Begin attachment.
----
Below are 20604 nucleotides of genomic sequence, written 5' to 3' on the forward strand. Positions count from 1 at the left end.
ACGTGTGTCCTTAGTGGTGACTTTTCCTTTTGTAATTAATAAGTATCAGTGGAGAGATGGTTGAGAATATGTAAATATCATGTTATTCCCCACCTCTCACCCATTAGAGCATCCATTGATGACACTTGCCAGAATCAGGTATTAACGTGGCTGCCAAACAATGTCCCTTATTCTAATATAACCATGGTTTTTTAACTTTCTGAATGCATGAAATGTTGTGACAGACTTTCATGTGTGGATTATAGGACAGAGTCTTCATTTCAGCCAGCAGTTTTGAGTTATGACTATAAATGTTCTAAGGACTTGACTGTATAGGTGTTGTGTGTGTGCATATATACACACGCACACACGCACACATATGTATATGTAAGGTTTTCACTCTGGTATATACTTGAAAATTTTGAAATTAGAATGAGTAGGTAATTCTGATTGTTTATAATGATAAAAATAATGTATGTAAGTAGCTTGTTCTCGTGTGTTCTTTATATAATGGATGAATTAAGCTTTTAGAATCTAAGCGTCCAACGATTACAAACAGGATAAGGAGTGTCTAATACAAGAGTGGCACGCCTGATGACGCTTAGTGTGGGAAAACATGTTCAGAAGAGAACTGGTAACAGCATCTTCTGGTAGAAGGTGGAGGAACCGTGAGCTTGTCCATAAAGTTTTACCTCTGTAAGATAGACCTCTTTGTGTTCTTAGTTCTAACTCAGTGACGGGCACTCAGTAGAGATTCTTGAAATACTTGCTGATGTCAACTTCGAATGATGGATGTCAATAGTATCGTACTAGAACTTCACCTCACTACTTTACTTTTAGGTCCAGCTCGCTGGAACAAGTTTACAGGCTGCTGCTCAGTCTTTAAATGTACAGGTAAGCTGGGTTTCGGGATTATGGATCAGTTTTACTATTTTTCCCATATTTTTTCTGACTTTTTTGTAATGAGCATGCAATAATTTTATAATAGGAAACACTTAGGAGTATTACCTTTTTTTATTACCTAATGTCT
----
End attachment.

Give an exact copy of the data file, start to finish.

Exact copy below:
Below are 20604 nucleotides of genomic sequence, written 5' to 3' on the forward strand. Positions count from 1 at the left end.
ACGTGTGTCCTTAGTGGTGACTTTTCCTTTTGTAATTAATAAGTATCAGTGGAGAGATGGTTGAGAATATGTAAATATCATGTTATTCCCCACCTCTCACCCATTAGAGCATCCATTGATGACACTTGCCAGAATCAGGTATTAACGTGGCTGCCAAACAATGTCCCTTATTCTAATATAACCATGGTTTTTTAACTTTCTGAATGCATGAAATGTTGTGACAGACTTTCATGTGTGGATTATAGGACAGAGTCTTCATTTCAGCCAGCAGTTTTGAGTTATGACTATAAATGTTCTAAGGACTTGACTGTATAGGTGTTGTGTGTGTGCATATATACACACGCACACACGCACACATATGTATATGTAAGGTTTTCACTCTGGTATATACTTGAAAATTTTGAAATTAGAATGAGTAGGTAATTCTGATTGTTTATAATGATAAAAATAATGTATGTAAGTAGCTTGTTCTCGTGTGTTCTTTATATAATGGATGAATTAAGCTTTTAGAATCTAAGCGTCCAACGATTACAAACAGGATAAGGAGTGTCTAATACAAGAGTGGCACGCCTGATGACGCTTAGTGTGGGAAAACATGTTCAGAAGAGAACTGGTAACAGCATCTTCTGGTAGAAGGTGGAGGAACCGTGAGCTTGTCCATAAAGTTTTACCTCTGTAAGATAGACCTCTTTGTGTTCTTAGTTCTAACTCAGTGACGGGCACTCAGTAGAGATTCTTGAAATACTTGCTGATGTCAACTTCGAATGATGGATGTCAATAGTATCGTACTAGAACTTCACCTCACTACTTTACTTTTAGGTCCAGCTCGCTGGAACAAGTTTACAGGCTGCTGCTCAGTCTTTAAATGTACAGGTAAGCTGGGTTTCGGGATTATGGATCAGTTTTACTATTTTTCCCATATTTTTTCTGACTTTTTTGTAATGAGCATGCAATAATTTTATAATAGGAAACACTTAGGAGTATTACCTTTTTTTATTACCTAATGTCT